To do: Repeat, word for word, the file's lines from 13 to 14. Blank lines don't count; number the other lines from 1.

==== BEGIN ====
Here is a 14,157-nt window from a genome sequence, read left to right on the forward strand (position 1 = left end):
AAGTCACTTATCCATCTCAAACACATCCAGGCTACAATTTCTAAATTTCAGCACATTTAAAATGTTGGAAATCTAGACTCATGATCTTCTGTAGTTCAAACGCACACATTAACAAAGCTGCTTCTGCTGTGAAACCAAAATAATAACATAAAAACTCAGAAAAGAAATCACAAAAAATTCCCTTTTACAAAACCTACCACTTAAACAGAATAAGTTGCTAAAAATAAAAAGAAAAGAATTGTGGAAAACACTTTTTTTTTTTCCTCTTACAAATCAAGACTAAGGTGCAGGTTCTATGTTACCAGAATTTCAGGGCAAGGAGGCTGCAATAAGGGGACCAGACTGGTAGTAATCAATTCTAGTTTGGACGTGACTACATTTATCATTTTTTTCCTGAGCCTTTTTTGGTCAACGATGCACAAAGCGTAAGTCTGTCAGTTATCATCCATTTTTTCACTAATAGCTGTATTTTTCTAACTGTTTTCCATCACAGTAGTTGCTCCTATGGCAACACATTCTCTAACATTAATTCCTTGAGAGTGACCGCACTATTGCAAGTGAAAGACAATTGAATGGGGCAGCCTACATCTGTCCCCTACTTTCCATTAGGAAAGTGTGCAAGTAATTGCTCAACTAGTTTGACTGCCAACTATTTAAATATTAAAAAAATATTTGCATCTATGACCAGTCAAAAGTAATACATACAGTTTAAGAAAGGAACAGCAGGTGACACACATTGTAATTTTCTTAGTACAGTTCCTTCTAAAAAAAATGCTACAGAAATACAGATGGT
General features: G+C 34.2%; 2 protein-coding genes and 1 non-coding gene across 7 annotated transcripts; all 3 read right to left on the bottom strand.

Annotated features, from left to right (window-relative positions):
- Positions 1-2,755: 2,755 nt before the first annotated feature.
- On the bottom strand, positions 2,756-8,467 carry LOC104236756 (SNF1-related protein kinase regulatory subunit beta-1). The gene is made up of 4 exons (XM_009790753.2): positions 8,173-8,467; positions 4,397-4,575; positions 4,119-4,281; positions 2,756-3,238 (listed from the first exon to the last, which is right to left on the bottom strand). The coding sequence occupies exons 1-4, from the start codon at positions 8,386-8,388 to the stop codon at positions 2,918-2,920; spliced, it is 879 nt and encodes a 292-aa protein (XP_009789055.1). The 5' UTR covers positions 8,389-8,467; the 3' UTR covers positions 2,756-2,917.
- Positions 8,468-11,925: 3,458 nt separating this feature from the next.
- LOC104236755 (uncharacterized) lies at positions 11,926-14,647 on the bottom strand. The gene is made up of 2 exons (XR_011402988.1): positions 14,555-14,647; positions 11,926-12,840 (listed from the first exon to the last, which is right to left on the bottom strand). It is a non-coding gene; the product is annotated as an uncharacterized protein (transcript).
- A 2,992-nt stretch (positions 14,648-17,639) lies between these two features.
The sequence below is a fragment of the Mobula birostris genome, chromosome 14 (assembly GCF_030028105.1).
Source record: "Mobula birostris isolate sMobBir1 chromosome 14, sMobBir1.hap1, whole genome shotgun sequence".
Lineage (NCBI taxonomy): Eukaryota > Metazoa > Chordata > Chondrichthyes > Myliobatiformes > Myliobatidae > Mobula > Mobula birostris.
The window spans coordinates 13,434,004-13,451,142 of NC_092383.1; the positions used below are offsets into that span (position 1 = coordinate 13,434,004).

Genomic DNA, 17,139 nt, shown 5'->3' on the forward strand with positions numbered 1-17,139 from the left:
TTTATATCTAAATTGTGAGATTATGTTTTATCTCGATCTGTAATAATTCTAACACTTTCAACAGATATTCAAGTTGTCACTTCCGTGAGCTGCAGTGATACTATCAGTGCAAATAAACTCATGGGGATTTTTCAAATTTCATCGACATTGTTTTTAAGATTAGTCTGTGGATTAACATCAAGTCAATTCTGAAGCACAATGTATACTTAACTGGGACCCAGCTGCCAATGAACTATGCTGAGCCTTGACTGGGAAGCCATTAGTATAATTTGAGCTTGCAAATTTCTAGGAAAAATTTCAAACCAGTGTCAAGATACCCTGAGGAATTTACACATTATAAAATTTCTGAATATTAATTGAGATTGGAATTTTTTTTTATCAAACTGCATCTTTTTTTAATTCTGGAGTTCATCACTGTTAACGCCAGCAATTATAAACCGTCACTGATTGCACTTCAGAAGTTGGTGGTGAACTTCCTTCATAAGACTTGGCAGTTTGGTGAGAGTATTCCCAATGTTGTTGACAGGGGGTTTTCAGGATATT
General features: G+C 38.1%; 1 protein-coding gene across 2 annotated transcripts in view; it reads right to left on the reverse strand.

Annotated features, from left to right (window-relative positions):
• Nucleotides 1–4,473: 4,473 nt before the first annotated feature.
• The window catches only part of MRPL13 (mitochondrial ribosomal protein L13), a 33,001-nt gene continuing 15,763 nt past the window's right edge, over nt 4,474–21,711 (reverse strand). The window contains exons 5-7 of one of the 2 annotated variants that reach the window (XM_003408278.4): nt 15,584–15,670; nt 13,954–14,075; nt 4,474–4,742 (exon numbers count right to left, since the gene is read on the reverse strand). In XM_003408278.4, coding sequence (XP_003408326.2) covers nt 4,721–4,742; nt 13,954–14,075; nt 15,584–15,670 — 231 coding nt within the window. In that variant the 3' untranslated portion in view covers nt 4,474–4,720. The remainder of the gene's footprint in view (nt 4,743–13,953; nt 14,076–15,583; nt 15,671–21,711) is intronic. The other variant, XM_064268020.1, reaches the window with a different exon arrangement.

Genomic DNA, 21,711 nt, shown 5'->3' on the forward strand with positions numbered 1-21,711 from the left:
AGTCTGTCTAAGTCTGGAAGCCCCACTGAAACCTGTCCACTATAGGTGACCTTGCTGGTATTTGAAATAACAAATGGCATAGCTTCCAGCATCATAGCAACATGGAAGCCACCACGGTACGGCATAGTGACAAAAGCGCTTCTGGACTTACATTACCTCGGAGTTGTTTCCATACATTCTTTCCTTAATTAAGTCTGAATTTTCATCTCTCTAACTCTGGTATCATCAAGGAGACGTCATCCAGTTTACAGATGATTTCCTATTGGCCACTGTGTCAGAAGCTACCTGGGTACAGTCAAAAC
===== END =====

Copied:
The window spans coordinates 13,434,004-13,451,142 of NC_092383.1; the positions used below are offsets into that span (position 1 = coordinate 13,434,004).

Genomic DNA, 17,139 nt, shown 5'->3' on the forward strand with positions numbered 1-17,139 from the left: